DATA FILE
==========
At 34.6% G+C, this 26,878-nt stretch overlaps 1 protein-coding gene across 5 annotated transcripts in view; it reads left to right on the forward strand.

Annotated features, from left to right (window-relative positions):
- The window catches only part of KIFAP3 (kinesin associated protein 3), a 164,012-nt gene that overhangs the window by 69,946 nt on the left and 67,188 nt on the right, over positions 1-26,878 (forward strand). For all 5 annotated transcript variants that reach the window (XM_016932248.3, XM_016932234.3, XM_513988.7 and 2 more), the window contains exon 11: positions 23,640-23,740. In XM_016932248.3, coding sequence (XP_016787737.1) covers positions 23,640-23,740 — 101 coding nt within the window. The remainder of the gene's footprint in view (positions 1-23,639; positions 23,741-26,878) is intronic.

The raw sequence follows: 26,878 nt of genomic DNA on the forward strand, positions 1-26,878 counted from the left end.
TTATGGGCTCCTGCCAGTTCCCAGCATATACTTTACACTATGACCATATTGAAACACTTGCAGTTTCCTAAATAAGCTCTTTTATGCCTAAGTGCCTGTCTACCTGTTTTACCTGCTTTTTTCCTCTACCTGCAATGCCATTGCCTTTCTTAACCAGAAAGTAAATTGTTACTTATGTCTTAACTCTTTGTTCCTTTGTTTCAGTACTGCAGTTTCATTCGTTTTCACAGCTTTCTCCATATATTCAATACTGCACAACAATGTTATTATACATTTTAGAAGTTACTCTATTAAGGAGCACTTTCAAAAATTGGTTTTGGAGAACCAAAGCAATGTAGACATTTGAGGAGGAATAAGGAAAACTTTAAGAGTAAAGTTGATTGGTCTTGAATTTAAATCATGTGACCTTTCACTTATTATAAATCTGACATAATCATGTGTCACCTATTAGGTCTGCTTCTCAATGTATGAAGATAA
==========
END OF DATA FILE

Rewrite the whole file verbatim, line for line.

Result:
At 34.6% G+C, this 26,878-nt stretch overlaps 1 protein-coding gene across 5 annotated transcripts in view; it reads left to right on the forward strand.

Annotated features, from left to right (window-relative positions):
- The window catches only part of KIFAP3 (kinesin associated protein 3), a 164,012-nt gene that overhangs the window by 69,946 nt on the left and 67,188 nt on the right, over positions 1-26,878 (forward strand). For all 5 annotated transcript variants that reach the window (XM_016932248.3, XM_016932234.3, XM_513988.7 and 2 more), the window contains exon 11: positions 23,640-23,740. In XM_016932248.3, coding sequence (XP_016787737.1) covers positions 23,640-23,740 — 101 coding nt within the window. The remainder of the gene's footprint in view (positions 1-23,639; positions 23,741-26,878) is intronic.

The raw sequence follows: 26,878 nt of genomic DNA on the forward strand, positions 1-26,878 counted from the left end.
TTATGGGCTCCTGCCAGTTCCCAGCATATACTTTACACTATGACCATATTGAAACACTTGCAGTTTCCTAAATAAGCTCTTTTATGCCTAAGTGCCTGTCTACCTGTTTTACCTGCTTTTTTCCTCTACCTGCAATGCCATTGCCTTTCTTAACCAGAAAGTAAATTGTTACTTATGTCTTAACTCTTTGTTCCTTTGTTTCAGTACTGCAGTTTCATTCGTTTTCACAGCTTTCTCCATATATTCAATACTGCACAACAATGTTATTATACATTTTAGAAGTTACTCTATTAAGGAGCACTTTCAAAAATTGGTTTTGGAGAACCAAAGCAATGTAGACATTTGAGGAGGAATAAGGAAAACTTTAAGAGTAAAGTTGATTGGTCTTGAATTTAAATCATGTGACCTTTCACTTATTATAAATCTGACATAATCATGTGTCACCTATTAGGTCTGCTTCTCAATGTATGAAGATAA